Zaid claimed that former prime minister Tun Dr Mahathir Mohamad’s model of politics - to reign by securing and maintaining power at all costs – is contrary to the reconciliatory politics needed for nation-building.

“Najib’s new formula is 1 Malaysia. Will it work?” he asked.

Najib, he added, needed to take a firm stand when handling difficult issues pertaining to the racial diversity of the nation.

“The long walk that will really test the mettle and sincerity of our leaders is the handling and managing of difficult issues. Matters like the special position of the Malays under Article 153 of the Constitution, the position of Islam under Article 3, the equality of all citizens and religious freedom... these are issues that need to be clarified with honesty.

“A firm stand must be taken by Najib, even if his deputy (Tan Sri Muhyiddin Yassin) is against it. No pussy footing, no fudging to please only certain groups.

“Only a clear articulation of the government’s stand on these issues will coalesce into national building blocks of trust necessary for unity,” he said.

It has often been speculated that there was no love lost between Najib and his deputy Muhyiddin, who has been accused by the opposition as being a hindrance to the Prime Minister’s 1 Malaysia goals.

Although both men have denied a friction in their relationship, Muhyiddin’s controversial assertion once that he was a “Malay first and Malaysian second” has continued to stigmatise the BN administration as being fractured and falling apart.

Zaid also bleakly pointed out that Malaysia had only regressed over the past few years, claiming that the country could now hardly be called a “united nation”.

“Unity has deserted us. We need only to open the newspaper to see how one race is being pitted against another, or religious issues that are being played up so openly to antagonise or demean one group against one another.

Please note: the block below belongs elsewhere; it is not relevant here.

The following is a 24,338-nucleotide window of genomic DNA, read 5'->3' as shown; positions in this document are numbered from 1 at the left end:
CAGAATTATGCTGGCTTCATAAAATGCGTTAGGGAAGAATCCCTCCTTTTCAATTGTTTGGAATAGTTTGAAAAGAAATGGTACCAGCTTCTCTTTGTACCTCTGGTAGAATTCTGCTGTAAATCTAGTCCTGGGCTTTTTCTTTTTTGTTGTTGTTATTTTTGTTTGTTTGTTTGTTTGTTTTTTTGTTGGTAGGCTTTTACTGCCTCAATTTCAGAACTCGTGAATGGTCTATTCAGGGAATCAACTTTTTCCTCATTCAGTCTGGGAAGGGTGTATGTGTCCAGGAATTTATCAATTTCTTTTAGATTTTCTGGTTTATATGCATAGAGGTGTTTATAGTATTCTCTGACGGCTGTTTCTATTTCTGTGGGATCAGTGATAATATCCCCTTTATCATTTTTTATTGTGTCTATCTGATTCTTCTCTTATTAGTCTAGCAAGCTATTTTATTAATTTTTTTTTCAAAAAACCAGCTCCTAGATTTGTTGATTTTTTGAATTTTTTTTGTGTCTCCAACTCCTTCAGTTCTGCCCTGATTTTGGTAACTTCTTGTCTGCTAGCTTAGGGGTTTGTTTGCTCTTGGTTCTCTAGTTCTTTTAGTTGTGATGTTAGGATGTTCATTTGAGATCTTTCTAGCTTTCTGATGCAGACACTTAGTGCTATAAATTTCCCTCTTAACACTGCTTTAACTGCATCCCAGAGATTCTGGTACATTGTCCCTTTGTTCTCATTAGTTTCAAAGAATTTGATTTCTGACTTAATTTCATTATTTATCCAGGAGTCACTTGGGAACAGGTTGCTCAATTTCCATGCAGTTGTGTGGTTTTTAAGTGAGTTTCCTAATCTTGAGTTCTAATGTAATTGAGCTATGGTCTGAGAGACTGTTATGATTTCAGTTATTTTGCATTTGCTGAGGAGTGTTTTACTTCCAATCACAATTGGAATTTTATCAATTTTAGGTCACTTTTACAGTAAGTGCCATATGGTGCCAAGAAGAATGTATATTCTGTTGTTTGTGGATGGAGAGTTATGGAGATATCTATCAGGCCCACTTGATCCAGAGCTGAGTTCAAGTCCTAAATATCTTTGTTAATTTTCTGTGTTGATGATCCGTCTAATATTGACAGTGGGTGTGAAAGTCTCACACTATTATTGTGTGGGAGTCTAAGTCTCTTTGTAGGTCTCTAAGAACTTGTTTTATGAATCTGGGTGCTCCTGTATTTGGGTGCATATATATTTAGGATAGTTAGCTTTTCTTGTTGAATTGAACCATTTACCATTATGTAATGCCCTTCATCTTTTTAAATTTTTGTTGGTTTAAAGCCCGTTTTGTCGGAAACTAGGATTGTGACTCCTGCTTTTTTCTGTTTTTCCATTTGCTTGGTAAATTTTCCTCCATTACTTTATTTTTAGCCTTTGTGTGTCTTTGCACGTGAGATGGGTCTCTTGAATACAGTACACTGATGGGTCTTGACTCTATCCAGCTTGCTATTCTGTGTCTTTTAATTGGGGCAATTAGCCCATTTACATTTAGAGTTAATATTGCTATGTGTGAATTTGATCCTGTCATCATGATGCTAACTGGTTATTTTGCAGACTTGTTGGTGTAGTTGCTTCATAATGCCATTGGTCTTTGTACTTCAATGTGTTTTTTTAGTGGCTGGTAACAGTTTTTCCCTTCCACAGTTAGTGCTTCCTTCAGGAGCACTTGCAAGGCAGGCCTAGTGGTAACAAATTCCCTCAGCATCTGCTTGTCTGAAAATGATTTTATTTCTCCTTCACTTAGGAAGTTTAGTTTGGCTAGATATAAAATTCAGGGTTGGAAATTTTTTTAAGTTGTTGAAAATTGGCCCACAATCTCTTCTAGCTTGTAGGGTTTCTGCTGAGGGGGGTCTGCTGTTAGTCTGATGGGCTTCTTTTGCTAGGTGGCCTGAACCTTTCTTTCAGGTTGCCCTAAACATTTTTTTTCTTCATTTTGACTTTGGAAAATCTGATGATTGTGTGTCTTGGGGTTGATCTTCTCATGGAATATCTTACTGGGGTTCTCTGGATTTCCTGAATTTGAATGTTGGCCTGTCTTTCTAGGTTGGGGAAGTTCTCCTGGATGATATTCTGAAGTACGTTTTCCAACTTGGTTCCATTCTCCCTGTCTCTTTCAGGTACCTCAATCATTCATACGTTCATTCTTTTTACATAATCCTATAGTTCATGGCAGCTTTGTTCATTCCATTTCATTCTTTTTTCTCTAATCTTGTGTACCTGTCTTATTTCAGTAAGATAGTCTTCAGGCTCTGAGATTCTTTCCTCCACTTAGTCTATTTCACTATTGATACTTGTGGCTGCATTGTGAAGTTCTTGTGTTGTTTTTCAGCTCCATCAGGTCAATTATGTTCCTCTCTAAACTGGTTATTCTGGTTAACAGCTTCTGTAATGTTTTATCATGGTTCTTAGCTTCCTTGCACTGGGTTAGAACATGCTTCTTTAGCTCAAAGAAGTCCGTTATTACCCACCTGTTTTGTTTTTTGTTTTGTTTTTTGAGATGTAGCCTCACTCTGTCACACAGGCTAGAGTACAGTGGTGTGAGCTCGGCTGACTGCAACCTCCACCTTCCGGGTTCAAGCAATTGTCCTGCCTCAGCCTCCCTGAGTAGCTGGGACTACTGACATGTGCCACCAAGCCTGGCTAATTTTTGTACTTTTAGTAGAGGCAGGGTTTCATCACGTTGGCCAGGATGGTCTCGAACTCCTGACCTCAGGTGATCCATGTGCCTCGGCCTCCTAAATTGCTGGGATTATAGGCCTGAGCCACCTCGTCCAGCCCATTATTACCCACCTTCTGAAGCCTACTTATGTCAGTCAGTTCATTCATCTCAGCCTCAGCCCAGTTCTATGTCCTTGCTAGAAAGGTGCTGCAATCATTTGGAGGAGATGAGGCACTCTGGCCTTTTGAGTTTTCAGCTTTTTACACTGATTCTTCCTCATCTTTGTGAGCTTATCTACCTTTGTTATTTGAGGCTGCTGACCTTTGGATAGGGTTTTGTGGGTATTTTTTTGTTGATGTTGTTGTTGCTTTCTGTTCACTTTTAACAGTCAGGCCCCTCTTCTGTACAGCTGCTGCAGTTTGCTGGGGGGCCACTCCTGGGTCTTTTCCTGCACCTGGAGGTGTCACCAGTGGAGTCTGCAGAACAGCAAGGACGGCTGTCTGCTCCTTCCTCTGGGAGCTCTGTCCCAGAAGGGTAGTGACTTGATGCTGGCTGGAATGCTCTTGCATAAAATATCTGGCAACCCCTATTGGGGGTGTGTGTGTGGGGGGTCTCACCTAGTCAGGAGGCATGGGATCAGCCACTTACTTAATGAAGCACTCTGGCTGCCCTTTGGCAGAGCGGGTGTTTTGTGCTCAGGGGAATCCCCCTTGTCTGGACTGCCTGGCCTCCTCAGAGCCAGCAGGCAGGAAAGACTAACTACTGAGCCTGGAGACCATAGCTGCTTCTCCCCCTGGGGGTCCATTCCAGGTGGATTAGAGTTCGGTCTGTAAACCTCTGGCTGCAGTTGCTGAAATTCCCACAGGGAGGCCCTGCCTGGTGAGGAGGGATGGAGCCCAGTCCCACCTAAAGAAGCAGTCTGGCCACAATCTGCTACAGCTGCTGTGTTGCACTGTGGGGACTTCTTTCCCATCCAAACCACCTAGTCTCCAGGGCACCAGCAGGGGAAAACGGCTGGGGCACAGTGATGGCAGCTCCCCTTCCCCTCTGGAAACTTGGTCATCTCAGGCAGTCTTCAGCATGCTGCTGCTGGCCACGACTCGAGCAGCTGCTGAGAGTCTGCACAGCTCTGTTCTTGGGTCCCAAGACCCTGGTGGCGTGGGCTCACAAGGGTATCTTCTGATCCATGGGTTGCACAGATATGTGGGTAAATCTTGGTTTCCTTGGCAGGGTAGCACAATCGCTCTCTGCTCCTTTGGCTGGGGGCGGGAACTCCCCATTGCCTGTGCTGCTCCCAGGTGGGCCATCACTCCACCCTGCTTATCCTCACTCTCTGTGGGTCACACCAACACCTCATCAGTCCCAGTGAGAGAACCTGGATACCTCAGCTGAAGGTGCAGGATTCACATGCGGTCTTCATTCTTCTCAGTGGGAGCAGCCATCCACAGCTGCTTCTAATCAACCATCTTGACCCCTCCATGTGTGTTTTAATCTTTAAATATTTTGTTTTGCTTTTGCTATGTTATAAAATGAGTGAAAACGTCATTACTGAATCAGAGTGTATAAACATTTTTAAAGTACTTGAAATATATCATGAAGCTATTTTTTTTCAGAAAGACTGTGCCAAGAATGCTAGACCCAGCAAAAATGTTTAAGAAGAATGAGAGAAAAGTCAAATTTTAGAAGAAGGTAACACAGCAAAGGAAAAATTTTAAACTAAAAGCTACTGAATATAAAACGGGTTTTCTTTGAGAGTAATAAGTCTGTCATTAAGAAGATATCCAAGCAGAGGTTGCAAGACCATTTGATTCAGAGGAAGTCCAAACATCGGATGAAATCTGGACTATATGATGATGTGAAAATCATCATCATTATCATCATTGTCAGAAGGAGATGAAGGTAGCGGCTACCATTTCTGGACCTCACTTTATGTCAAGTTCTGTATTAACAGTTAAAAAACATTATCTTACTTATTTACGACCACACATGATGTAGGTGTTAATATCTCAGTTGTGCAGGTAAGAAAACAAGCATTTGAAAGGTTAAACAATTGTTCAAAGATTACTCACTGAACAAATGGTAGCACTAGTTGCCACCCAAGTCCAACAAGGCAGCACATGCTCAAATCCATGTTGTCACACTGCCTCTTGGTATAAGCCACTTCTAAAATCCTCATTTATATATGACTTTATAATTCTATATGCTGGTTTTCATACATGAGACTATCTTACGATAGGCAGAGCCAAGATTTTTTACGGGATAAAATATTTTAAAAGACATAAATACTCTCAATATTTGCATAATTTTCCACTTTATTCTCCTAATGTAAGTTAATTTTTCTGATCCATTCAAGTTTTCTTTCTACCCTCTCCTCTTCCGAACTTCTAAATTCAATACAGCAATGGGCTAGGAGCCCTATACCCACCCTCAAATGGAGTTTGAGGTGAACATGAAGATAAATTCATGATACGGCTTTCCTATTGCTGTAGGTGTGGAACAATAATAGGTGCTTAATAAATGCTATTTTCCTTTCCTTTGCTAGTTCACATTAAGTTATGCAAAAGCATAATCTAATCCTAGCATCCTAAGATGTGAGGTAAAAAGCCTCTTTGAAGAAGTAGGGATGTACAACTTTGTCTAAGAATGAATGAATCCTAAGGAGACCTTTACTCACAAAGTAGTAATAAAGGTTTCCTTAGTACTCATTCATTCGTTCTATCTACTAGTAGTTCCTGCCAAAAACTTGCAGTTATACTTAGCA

“Teachers have become purveyors of sick ideologies. We need only to go on the internet to be bombarded with blog postings or video clips that scream bigotry and intolerance,” he said.

In recent days, the country was hit by a slew of racially-charged issues, further fuelled by bickering between political leaders in the BN leadership.

Among the issues were the racial slurs uttered by two school principals, one in Johor and another in Kedah, who had allegedly insulted their non-Malay students in front of their schoolmates.

While the opposition and many leaders in MCA and MIC spoke out to condemn both principals however, the BN government was seen as acting too slowly in resolving the issue.

Najib in fact, was criticised for remaining “elegantly silent” in the matter.

What was most disappointing, Zaid pointed out tonight, was how political leaders continued to stay non-commital, refusing to acknowledge the severity and the impact of such open displays of intolerance.

“Our leaders have stayed totally impotent in the face of such an onslaught. In fact now, the divisive politics of the BN are detrimental to the long-term goals of the nation. It is also detrimental to BN’s own wellbeing,” he said.